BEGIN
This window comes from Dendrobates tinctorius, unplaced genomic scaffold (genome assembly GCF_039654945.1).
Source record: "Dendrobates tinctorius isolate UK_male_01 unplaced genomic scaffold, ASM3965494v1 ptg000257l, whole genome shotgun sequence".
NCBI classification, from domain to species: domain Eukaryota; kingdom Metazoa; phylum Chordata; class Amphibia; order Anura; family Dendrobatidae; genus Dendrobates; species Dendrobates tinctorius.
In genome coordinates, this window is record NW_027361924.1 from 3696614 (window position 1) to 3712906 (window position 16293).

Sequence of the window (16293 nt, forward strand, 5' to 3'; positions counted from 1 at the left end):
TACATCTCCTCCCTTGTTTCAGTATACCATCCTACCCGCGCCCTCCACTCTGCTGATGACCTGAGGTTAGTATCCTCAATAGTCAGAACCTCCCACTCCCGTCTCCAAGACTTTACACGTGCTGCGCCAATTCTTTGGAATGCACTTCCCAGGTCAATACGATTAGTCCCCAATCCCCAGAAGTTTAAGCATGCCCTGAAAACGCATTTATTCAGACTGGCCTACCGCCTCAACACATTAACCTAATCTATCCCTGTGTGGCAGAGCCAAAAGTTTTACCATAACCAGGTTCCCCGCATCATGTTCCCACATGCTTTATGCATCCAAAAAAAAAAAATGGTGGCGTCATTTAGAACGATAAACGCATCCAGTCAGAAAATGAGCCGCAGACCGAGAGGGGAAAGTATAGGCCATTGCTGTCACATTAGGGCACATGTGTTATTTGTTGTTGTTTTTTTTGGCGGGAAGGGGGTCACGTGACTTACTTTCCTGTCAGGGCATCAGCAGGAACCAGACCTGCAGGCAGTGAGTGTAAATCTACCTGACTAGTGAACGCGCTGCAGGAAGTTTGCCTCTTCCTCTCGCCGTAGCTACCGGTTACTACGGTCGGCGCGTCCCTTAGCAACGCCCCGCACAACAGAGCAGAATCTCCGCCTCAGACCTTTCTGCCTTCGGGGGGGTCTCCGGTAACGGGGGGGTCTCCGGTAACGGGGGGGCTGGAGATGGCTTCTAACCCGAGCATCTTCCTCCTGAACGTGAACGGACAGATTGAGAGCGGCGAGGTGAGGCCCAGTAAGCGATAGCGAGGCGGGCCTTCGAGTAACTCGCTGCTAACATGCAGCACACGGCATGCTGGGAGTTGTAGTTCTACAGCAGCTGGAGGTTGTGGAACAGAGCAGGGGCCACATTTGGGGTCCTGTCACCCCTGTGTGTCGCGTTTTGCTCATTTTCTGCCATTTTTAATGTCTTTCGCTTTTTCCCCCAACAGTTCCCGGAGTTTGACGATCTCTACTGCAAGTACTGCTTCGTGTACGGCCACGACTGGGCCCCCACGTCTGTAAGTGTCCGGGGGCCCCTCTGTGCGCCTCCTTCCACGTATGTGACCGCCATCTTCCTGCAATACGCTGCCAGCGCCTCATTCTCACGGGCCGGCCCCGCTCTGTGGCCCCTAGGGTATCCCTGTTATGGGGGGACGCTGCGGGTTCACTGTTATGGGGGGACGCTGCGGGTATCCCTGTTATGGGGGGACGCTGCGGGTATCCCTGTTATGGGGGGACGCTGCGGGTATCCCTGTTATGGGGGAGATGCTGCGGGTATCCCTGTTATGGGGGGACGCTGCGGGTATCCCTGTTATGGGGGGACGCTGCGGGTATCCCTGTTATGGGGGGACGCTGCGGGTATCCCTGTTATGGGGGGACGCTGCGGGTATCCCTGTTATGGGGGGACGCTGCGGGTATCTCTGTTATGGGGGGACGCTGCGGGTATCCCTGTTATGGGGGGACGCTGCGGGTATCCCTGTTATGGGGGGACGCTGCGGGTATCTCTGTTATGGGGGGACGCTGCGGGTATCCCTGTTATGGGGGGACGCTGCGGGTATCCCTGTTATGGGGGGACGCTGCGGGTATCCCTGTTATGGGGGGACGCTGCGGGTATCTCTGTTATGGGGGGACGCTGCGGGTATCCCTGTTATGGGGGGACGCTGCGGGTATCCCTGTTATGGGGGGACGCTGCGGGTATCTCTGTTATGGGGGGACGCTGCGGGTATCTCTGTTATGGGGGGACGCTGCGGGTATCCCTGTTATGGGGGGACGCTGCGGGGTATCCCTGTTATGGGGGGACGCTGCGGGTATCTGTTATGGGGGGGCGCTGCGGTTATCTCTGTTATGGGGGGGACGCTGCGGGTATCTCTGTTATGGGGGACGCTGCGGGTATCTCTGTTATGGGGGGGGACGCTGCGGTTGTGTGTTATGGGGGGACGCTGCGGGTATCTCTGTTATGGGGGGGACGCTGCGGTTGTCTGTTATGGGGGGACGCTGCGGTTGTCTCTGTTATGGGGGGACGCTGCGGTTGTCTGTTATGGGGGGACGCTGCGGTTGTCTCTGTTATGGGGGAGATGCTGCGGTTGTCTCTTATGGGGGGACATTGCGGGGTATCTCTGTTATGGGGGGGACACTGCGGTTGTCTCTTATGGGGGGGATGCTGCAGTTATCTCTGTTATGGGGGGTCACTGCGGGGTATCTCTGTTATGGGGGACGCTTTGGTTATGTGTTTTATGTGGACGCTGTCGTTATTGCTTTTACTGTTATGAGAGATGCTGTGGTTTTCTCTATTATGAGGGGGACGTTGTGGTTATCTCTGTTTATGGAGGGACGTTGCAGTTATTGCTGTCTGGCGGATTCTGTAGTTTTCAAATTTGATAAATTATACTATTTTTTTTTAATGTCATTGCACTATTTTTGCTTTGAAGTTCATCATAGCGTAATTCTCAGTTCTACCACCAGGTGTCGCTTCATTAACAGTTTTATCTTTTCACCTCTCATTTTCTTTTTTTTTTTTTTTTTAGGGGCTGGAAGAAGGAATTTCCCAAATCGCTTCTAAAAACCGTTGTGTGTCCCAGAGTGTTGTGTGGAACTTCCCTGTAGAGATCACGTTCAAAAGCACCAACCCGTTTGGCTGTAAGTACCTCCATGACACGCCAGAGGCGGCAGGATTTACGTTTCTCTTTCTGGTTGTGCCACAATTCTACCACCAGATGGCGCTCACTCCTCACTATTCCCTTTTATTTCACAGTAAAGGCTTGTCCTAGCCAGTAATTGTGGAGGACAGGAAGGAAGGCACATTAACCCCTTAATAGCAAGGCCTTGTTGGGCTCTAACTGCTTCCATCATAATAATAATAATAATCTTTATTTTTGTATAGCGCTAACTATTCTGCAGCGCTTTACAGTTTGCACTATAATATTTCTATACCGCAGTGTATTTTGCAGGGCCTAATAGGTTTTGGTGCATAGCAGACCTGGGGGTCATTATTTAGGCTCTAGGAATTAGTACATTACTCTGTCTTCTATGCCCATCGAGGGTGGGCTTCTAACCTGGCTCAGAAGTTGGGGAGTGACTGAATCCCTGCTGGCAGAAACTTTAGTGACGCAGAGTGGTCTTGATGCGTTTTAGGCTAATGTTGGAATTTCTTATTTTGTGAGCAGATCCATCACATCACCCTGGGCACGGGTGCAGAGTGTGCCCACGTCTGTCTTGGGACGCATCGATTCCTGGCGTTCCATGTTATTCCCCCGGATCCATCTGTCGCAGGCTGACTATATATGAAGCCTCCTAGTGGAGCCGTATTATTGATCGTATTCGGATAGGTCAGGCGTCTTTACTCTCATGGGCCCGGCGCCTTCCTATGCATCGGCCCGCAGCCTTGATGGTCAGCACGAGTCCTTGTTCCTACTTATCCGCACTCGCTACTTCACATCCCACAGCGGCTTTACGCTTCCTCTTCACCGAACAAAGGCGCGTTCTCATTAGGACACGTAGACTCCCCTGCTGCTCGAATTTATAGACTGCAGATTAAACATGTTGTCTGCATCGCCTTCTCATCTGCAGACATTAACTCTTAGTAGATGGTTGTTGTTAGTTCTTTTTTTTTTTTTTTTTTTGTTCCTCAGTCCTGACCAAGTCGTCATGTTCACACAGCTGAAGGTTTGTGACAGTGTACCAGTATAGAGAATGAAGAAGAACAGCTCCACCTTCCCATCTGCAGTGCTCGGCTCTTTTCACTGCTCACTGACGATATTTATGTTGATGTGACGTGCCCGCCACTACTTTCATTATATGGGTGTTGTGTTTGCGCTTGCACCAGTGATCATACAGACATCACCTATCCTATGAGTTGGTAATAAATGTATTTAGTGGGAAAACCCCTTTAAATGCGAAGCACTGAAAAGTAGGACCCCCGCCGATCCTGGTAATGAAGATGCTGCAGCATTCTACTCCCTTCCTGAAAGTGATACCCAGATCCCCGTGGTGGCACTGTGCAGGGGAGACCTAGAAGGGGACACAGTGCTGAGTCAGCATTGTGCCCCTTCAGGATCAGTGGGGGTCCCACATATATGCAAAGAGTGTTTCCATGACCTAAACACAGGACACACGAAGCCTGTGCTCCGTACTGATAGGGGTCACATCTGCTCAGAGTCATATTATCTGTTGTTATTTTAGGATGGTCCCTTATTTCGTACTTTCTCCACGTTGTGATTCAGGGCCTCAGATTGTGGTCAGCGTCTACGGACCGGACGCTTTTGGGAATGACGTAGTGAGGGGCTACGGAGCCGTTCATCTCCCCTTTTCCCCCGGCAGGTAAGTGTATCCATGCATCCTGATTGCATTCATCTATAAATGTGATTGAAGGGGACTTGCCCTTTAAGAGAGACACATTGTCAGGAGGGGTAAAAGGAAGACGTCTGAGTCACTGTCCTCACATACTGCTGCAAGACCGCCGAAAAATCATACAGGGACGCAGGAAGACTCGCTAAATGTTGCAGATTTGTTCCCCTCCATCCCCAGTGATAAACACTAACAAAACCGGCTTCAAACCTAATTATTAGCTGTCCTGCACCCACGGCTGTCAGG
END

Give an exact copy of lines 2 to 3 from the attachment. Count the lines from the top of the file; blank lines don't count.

Source record: "Dendrobates tinctorius isolate UK_male_01 unplaced genomic scaffold, ASM3965494v1 ptg000257l, whole genome shotgun sequence".
NCBI classification, from domain to species: domain Eukaryota; kingdom Metazoa; phylum Chordata; class Amphibia; order Anura; family Dendrobatidae; genus Dendrobates; species Dendrobates tinctorius.